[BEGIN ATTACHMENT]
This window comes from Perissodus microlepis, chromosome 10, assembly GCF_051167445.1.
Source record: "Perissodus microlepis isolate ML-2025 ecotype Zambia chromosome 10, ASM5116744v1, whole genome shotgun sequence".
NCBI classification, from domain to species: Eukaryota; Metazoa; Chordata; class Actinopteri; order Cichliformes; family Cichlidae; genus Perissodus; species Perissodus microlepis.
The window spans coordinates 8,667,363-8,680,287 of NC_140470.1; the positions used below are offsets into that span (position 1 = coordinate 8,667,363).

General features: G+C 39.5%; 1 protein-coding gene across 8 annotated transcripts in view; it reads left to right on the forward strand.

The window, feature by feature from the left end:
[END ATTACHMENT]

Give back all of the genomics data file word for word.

This window comes from Perissodus microlepis, chromosome 10, assembly GCF_051167445.1.
Source record: "Perissodus microlepis isolate ML-2025 ecotype Zambia chromosome 10, ASM5116744v1, whole genome shotgun sequence".
NCBI classification, from domain to species: Eukaryota; Metazoa; Chordata; class Actinopteri; order Cichliformes; family Cichlidae; genus Perissodus; species Perissodus microlepis.
The window spans coordinates 8,667,363-8,680,287 of NC_140470.1; the positions used below are offsets into that span (position 1 = coordinate 8,667,363).

General features: G+C 39.5%; 1 protein-coding gene across 8 annotated transcripts in view; it reads left to right on the forward strand.

The window, feature by feature from the left end: